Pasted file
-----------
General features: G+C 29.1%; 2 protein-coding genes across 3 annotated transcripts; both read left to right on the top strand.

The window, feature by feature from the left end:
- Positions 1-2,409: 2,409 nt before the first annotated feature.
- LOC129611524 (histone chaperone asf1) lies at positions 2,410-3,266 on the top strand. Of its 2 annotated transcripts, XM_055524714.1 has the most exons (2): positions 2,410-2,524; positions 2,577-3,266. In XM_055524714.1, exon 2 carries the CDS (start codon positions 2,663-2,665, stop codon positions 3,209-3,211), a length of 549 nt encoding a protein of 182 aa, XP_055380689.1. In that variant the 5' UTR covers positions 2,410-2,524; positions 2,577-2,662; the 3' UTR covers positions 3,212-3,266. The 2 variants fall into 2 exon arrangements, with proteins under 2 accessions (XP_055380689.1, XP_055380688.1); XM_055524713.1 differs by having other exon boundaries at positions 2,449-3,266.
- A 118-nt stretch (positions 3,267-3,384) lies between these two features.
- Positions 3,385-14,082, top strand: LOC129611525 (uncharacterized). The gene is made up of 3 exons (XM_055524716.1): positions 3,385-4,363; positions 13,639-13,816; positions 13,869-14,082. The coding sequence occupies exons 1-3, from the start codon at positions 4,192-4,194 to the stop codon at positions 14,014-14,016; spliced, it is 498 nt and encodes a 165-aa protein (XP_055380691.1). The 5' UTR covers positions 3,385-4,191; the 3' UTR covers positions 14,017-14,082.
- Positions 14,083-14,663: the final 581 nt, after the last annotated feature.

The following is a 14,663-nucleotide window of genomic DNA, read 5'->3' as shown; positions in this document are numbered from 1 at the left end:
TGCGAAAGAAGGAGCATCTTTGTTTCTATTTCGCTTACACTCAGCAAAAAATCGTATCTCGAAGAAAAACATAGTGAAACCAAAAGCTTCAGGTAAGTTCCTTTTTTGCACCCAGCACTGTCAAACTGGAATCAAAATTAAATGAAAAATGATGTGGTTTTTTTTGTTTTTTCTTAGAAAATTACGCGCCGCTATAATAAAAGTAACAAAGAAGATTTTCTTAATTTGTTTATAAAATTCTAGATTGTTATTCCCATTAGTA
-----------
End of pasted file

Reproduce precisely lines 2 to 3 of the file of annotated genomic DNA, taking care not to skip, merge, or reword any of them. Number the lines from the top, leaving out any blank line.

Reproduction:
The window, feature by feature from the left end:
- Positions 1-2,409: 2,409 nt before the first annotated feature.